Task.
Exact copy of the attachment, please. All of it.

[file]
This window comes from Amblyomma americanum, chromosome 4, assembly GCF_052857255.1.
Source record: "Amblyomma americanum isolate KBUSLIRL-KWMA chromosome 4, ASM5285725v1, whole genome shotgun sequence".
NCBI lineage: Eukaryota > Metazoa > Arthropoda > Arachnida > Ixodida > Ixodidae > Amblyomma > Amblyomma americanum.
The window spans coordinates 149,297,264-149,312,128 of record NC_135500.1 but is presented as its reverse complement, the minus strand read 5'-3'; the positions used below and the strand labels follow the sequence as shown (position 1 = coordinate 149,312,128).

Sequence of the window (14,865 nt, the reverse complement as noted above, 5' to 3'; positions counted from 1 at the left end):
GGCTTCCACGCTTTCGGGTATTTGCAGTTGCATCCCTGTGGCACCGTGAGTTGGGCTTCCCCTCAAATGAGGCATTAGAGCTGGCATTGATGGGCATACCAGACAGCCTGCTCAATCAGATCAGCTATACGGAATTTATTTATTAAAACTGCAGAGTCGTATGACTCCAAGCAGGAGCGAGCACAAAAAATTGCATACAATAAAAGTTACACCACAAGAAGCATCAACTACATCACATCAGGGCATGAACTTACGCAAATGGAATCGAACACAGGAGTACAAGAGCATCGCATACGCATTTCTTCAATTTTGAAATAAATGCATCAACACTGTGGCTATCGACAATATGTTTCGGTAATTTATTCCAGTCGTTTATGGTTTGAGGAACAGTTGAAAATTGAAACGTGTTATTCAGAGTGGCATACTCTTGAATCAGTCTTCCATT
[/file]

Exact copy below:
This window comes from Amblyomma americanum, chromosome 4, assembly GCF_052857255.1.
Source record: "Amblyomma americanum isolate KBUSLIRL-KWMA chromosome 4, ASM5285725v1, whole genome shotgun sequence".
NCBI lineage: Eukaryota > Metazoa > Arthropoda > Arachnida > Ixodida > Ixodidae > Amblyomma > Amblyomma americanum.
The window spans coordinates 149,297,264-149,312,128 of record NC_135500.1 but is presented as its reverse complement, the minus strand read 5'-3'; the positions used below and the strand labels follow the sequence as shown (position 1 = coordinate 149,312,128).

Sequence of the window (14,865 nt, the reverse complement as noted above, 5' to 3'; positions counted from 1 at the left end):
GGCTTCCACGCTTTCGGGTATTTGCAGTTGCATCCCTGTGGCACCGTGAGTTGGGCTTCCCCTCAAATGAGGCATTAGAGCTGGCATTGATGGGCATACCAGACAGCCTGCTCAATCAGATCAGCTATACGGAATTTATTTATTAAAACTGCAGAGTCGTATGACTCCAAGCAGGAGCGAGCACAAAAAATTGCATACAATAAAAGTTACACCACAAGAAGCATCAACTACATCACATCAGGGCATGAACTTACGCAAATGGAATCGAACACAGGAGTACAAGAGCATCGCATACGCATTTCTTCAATTTTGAAATAAATGCATCAACACTGTGGCTATCGACAATATGTTTCGGTAATTTATTCCAGTCGTTTATGGTTTGAGGAACAGTTGAAAATTGAAACGTGTTATTCAGAGTGGCATACTCTTGAATCAGTCTTCCATT